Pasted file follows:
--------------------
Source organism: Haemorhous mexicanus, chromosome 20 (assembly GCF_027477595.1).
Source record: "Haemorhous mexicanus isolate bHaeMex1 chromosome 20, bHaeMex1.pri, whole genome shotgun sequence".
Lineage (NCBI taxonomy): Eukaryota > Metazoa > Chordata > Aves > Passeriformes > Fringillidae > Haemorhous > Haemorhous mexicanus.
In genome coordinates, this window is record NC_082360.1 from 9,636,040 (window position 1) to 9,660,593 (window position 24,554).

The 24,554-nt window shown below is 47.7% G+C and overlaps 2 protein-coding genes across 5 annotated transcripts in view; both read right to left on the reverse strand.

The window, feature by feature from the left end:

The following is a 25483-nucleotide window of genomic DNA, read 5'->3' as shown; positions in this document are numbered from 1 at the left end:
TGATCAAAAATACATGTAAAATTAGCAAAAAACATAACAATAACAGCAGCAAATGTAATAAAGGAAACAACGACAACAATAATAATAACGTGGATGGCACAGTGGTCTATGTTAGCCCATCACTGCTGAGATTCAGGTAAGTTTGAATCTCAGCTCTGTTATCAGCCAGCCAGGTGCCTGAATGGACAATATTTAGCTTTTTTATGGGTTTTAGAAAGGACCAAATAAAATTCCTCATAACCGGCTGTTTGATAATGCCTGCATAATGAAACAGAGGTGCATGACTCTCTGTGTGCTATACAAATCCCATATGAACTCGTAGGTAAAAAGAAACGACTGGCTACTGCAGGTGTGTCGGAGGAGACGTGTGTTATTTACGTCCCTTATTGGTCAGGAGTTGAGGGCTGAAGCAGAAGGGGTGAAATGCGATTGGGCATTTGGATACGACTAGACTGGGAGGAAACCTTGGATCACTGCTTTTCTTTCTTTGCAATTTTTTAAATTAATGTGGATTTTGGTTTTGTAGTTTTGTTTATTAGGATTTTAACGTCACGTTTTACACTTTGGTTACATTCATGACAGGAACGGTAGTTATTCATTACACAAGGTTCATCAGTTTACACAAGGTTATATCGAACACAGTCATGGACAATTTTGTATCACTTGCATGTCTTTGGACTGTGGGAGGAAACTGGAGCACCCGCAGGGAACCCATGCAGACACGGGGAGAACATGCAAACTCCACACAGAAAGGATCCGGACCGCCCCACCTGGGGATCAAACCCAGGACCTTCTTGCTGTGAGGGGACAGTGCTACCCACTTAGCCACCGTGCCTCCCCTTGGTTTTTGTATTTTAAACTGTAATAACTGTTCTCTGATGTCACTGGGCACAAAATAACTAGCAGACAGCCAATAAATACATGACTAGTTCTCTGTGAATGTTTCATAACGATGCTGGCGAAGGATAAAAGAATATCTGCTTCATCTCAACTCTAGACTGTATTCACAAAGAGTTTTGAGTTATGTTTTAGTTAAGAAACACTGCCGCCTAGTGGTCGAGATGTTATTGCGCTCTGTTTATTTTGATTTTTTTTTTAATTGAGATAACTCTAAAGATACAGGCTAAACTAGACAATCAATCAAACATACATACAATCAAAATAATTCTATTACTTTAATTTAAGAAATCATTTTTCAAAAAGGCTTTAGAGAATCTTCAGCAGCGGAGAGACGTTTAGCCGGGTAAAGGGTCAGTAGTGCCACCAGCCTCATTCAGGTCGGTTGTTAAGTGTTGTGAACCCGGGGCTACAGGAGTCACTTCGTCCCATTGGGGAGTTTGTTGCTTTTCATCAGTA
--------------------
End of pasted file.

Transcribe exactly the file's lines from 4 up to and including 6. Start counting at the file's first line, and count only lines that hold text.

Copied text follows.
In genome coordinates, this window is record NC_082360.1 from 9,636,040 (window position 1) to 9,660,593 (window position 24,554).

The 24,554-nt window shown below is 47.7% G+C and overlaps 2 protein-coding genes across 5 annotated transcripts in view; both read right to left on the reverse strand.

The window, feature by feature from the left end: